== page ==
The words “sex addict” are never uttered in Steve McQueen’s “Shame.”
This isn’t one of those social-problem films where a shrink swoops in to explain our hero’s condition and tell us how with therapy and the support of loved ones a sufferer’s life can be turned around.
We’re not even all that sure that Brandon Sullivan, the film’s protagonist, wants to turn his life around.
When we first meet Brandon (Brit actor Michael Fassbender) he’s lying in his bed after a sexual encounter. We hardly get a glimpse of his partner, who is dressing to leave. In fact, she doesn’t matter. Certainly not to Brandon.
As he gets up to walk to the bathroom we take him all in — stark naked from head to toe. t’s blatantly in-your-face, and so shocking that it sticks with us for the rest of the film. There’s no need for another moment of full frontal nudity…we’re still reeling from this introduction.
That’s a smart move by writer (with Abi Morgan) and director McQueen. Get the embarrassing stuff out of the way early so that we can concentrate on other matters.
We next see the well-dressed Michael riding a New York City subway to work. A lovely young woman (the camera notes the wedding ring on her hand) exchanges glances with him. When she gets off the train Brandon follows, but loses her in the rush hour crush.
At work in a fancy high-rise office (we never do figure out just what he does), Brandon ducks into the restroom for quick masturbatory break. He’s then informed by his boss (James Badge Dale) that his work computer has been taken by the IT guys because it’s jammed up with the worst sort of porn. Everyone thinks its the fault of Brandon’s recently-departed intern. We know better.
“Shame” is a bit like an all-sexual version of Dante’s inferno. We follow Brandon through his various circles of debauchery — hiring call girls, picking up a woman in a bar for quickie sex against the side of a building, pleasuring himself, poring over porn sites on his laptop.
Not once is there the slightest indication that Brandon actually enjoys sex. It’s something he has to do. Fassbender negotiates the story with an expression that suggests a migraine that just won’t go away.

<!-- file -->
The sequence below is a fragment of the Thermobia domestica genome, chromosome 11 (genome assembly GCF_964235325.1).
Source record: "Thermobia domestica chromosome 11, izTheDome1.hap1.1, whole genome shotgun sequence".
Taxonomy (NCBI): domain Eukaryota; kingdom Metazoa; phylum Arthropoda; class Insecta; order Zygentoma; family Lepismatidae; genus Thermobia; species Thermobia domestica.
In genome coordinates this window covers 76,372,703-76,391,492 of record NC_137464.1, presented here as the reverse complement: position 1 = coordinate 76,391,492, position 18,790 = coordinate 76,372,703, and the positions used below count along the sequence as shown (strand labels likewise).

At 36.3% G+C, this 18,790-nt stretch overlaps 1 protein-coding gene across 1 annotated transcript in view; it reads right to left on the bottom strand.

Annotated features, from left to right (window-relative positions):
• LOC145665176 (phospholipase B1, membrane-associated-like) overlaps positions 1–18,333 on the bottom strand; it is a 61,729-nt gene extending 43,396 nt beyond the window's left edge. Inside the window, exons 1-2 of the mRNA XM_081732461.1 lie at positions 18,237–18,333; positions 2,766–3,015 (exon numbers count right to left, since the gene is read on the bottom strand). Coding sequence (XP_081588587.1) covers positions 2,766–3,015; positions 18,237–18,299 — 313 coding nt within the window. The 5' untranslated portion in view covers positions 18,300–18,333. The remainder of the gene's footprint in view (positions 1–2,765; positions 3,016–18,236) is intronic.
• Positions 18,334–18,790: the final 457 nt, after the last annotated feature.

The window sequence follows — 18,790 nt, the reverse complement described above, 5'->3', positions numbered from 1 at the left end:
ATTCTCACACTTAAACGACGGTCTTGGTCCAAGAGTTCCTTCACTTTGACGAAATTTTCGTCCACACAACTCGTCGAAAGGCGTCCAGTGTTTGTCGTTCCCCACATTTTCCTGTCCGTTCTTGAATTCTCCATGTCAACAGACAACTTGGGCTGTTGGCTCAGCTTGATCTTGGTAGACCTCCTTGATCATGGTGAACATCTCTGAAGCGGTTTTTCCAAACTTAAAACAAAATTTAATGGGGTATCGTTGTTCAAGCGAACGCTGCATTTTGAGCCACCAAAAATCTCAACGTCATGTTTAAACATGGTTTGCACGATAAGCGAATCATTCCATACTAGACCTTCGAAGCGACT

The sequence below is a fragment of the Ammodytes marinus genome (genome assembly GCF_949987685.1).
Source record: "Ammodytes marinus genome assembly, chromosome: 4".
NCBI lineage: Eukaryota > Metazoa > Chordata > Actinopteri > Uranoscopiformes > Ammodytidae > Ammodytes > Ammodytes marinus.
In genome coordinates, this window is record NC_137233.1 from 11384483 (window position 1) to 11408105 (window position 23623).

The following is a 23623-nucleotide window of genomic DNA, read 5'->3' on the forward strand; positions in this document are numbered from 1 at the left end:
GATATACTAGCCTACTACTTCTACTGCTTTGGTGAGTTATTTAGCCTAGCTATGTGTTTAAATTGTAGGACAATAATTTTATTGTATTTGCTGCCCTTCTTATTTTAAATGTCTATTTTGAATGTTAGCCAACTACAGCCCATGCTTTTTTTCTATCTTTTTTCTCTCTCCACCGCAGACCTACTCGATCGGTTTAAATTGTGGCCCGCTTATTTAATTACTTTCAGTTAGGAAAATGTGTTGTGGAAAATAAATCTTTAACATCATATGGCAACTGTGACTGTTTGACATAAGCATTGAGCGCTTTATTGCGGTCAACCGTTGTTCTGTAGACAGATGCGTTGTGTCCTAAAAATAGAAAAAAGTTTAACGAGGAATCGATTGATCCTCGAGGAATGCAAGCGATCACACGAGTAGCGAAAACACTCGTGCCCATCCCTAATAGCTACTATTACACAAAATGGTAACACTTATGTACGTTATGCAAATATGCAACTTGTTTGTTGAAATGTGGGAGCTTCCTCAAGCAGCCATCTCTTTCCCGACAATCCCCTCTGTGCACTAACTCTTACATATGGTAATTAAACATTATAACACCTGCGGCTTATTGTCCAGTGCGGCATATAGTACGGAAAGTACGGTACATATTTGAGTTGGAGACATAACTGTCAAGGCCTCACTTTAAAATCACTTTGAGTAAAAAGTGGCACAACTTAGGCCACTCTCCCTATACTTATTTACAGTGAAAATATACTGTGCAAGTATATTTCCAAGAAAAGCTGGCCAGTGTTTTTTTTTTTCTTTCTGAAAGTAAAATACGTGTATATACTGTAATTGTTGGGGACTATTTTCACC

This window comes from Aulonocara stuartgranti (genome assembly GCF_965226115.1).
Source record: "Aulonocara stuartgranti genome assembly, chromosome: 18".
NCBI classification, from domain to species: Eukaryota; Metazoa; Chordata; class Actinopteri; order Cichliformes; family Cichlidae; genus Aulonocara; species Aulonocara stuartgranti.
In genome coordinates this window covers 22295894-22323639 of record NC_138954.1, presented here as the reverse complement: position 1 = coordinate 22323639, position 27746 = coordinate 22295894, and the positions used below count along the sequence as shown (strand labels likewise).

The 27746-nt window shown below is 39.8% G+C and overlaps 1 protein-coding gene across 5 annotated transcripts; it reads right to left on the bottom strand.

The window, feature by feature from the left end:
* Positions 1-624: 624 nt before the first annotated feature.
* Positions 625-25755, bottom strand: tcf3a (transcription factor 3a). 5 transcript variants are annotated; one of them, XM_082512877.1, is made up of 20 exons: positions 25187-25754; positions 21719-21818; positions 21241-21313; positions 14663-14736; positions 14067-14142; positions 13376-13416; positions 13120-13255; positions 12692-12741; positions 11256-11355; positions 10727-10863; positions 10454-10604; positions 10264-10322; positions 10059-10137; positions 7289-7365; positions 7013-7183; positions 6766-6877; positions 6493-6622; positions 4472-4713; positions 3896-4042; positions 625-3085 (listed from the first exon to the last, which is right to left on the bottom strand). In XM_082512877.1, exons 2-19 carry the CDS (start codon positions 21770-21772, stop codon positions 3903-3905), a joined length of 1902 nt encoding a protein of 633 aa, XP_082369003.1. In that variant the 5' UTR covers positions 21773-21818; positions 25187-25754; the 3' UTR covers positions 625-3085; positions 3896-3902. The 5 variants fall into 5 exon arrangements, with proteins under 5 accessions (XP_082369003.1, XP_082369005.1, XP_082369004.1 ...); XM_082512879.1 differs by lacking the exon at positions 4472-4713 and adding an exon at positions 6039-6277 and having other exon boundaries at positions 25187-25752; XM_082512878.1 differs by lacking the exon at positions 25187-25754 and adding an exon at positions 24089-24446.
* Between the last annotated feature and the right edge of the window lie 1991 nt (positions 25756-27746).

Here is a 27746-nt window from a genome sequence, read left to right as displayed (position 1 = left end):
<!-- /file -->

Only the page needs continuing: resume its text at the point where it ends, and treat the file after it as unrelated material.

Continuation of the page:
His one chance to look beyond himself comes in the form of his sister Sissy (Carey Mulligan), a rootless wanna-be lounge singer who shows up one day in Brandon’s apartment seeking shelter. He’s not thrilled to have his sexual style cramped by this interloper; he’s even less comfortable with Sissy’s self-pitying loneliness.
But Sissy’s presence does force Brandon to re-evaluate his life. He starts dating a woman from work (Nicole Beharie), tosses out his extensive collection of pornography and even chucks his laptop.
But he may be too far gone to turn things around. The usual rituals of courtship and seduction don't have the desired effect. He’s only potent when the sex is anonymous.
Finally Brandon is reduced to frequenting seedy bars, going through the motions of picking up women but actually hoping their male companions will him up. He figures that’s all he deserves.
“Shame” is one of those single-minded movies that concentrates so fully on its intentions that it almost seems artificial. Like Brandon, the world depicted here is chilly and sterile, almost mechanical. There’s no room for humor or the mind-numbing relief of the everyday.
It’s almost too much.
But McQueen (his only previous film was “Hunger,” about a hunger strike by IRA prisoners) has a killer sense of style and Fassbender (he was the young Magneto in the last “X-Men” movie and will be seen as Carl Jung in the upcoming “A Dangerous Method”) gives a compelling performance.
Brandon never talks about himself. He never announces his intentions. But so effective is this actor that he needs no dialogue. We simply watch his face and know what’s going on inside.